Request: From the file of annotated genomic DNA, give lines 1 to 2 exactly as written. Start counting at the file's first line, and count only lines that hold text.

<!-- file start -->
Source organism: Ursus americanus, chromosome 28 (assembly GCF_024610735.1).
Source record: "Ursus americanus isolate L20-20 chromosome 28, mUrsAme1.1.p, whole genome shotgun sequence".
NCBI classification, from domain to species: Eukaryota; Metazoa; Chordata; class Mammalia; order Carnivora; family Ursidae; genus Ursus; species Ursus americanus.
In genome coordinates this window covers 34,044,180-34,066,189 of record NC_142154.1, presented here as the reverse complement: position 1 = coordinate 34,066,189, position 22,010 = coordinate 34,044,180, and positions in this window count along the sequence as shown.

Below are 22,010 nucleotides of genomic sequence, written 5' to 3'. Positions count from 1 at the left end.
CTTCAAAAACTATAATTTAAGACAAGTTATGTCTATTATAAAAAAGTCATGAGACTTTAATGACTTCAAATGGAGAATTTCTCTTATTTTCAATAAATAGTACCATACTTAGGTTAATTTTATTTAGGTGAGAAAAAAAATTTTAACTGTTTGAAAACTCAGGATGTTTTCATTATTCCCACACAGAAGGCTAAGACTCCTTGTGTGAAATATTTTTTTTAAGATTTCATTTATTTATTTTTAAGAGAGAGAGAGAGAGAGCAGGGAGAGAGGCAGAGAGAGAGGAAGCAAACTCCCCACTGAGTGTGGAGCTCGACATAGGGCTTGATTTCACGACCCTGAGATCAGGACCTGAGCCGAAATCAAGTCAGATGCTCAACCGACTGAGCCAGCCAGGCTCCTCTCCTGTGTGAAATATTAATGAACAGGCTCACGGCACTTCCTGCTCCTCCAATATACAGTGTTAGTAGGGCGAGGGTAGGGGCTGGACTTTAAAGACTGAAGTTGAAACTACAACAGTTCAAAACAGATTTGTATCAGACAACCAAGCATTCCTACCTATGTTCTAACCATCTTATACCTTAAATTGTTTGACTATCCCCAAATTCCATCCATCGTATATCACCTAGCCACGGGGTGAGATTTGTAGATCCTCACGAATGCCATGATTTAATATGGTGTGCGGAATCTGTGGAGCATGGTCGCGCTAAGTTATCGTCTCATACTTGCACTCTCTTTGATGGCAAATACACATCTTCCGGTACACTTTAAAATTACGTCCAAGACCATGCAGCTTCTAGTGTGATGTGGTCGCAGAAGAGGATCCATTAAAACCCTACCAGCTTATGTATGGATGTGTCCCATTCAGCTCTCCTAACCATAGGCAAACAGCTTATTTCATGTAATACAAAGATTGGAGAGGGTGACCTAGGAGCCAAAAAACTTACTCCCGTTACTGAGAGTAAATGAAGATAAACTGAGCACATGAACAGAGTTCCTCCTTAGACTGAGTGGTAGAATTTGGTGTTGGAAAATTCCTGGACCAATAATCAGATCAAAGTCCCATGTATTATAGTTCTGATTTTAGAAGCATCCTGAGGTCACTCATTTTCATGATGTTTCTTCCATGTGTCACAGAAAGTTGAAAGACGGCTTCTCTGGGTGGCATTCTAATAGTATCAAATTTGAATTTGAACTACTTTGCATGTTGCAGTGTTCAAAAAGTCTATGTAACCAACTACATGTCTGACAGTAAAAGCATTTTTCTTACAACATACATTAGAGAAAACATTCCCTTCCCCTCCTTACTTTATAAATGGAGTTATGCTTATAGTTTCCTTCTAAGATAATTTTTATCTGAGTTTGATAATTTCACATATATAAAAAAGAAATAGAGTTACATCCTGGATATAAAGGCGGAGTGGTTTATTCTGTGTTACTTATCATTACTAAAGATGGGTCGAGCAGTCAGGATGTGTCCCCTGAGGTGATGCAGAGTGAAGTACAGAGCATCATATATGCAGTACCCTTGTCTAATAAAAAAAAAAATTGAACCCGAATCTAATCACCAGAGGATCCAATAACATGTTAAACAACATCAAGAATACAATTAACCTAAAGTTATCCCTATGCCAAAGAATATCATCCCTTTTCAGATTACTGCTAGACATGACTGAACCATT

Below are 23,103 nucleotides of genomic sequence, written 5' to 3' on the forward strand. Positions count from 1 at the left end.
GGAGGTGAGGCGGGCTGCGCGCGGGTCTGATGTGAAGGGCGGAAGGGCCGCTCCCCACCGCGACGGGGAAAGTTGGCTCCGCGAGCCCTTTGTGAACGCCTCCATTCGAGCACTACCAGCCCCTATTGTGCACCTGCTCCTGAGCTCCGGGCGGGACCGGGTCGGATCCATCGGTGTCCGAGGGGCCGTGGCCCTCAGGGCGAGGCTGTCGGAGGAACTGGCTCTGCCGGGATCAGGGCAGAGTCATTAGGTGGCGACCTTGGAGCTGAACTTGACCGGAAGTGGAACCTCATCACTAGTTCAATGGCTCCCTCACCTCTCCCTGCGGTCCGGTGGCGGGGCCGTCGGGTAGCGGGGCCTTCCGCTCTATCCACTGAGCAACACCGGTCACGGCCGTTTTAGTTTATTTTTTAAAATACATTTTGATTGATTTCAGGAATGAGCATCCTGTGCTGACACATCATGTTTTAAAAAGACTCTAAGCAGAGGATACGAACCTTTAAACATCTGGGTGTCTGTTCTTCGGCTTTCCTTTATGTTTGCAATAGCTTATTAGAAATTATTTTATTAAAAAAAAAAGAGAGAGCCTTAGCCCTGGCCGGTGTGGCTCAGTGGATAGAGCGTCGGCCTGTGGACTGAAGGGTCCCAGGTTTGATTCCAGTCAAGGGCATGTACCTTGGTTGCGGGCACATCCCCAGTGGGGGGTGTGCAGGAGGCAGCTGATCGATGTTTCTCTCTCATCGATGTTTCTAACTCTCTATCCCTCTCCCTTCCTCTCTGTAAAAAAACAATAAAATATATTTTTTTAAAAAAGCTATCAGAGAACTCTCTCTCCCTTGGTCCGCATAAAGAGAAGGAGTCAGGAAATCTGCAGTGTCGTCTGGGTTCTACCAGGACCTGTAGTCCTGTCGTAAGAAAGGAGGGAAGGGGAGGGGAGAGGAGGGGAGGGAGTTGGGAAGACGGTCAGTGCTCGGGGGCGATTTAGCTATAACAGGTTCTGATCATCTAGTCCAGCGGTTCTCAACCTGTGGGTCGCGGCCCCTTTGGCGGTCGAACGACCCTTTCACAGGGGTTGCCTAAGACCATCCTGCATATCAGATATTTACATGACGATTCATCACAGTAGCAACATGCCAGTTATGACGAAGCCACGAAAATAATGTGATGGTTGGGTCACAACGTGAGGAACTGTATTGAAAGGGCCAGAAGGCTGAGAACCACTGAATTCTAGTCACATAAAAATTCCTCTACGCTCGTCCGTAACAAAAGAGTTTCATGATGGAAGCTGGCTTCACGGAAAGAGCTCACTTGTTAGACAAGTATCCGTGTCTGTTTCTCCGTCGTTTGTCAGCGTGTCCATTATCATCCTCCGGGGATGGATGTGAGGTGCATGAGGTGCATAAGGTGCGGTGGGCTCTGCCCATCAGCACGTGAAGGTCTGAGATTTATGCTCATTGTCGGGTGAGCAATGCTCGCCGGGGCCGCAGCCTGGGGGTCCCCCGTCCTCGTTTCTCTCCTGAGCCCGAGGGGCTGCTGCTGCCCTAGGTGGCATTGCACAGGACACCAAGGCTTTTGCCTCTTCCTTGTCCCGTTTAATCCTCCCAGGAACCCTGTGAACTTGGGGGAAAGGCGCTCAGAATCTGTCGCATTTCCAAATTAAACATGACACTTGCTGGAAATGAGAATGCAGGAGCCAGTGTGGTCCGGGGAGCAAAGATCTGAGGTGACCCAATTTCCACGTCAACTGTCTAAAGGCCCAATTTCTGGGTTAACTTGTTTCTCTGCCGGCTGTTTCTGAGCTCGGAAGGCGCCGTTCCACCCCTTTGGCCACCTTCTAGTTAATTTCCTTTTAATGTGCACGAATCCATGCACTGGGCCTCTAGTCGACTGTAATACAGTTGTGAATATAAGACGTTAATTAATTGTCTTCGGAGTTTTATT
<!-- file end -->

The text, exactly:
Source organism: Ursus americanus, chromosome 28 (assembly GCF_024610735.1).
Source record: "Ursus americanus isolate L20-20 chromosome 28, mUrsAme1.1.p, whole genome shotgun sequence".